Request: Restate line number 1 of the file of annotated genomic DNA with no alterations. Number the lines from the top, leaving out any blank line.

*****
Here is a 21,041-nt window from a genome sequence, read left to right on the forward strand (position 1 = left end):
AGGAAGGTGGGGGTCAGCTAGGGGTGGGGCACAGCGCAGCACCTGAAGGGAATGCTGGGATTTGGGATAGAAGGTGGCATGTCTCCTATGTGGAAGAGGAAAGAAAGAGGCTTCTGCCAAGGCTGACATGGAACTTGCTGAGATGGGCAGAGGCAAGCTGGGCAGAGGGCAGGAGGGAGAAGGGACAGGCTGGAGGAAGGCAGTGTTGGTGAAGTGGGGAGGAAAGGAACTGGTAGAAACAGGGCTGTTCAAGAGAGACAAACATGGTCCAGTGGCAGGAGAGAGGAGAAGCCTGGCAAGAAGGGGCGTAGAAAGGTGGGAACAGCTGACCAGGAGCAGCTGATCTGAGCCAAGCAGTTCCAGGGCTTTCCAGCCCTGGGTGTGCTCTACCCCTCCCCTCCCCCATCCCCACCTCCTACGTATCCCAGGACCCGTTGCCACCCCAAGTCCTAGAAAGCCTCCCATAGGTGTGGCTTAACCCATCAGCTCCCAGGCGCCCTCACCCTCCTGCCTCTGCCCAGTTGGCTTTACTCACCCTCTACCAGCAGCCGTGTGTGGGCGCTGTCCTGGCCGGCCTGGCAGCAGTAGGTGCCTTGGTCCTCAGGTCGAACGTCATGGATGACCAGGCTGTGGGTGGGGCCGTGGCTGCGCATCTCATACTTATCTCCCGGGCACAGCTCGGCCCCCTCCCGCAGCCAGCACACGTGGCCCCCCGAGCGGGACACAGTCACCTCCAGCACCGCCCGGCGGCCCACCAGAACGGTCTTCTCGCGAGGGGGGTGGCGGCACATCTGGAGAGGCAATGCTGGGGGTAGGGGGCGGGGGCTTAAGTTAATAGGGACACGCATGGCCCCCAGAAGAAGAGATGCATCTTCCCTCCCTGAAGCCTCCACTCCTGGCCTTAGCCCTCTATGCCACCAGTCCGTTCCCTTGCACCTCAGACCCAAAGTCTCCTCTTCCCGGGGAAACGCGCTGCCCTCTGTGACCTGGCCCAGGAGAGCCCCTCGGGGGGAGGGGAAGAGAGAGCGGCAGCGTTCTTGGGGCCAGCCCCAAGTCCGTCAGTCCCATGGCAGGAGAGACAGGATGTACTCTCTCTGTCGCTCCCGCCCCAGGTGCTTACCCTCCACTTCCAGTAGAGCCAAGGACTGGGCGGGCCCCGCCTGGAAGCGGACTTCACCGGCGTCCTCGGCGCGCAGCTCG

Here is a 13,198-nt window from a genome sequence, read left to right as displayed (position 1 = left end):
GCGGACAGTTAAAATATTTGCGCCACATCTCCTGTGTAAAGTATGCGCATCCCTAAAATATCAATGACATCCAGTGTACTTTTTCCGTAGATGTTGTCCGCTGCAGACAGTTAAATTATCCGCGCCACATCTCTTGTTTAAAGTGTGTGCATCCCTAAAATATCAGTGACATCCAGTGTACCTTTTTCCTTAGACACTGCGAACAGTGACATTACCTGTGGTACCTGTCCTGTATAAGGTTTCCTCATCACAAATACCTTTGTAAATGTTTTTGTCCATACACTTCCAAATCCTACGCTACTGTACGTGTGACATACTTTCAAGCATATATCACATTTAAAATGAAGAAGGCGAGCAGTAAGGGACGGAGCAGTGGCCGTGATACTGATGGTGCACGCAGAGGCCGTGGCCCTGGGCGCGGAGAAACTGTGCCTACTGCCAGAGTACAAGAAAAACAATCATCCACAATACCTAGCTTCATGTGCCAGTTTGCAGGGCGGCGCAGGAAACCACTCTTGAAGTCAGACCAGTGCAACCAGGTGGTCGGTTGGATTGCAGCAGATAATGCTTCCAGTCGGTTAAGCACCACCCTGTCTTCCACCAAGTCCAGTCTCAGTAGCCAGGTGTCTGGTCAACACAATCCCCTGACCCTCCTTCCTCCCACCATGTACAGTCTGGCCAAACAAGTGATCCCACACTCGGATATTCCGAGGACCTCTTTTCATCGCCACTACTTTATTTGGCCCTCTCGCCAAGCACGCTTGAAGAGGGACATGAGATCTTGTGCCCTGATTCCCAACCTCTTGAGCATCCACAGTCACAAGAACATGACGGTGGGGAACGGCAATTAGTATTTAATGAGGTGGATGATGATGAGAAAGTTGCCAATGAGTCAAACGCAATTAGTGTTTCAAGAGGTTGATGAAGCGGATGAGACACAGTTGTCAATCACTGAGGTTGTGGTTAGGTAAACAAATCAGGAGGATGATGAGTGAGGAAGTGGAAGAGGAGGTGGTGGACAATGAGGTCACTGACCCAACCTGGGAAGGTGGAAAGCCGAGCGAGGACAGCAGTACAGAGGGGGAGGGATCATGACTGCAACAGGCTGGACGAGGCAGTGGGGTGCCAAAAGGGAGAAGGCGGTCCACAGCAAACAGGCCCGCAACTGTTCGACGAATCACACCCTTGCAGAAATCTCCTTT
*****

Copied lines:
Here is a 21,041-nt window from a genome sequence, read left to right on the forward strand (position 1 = left end):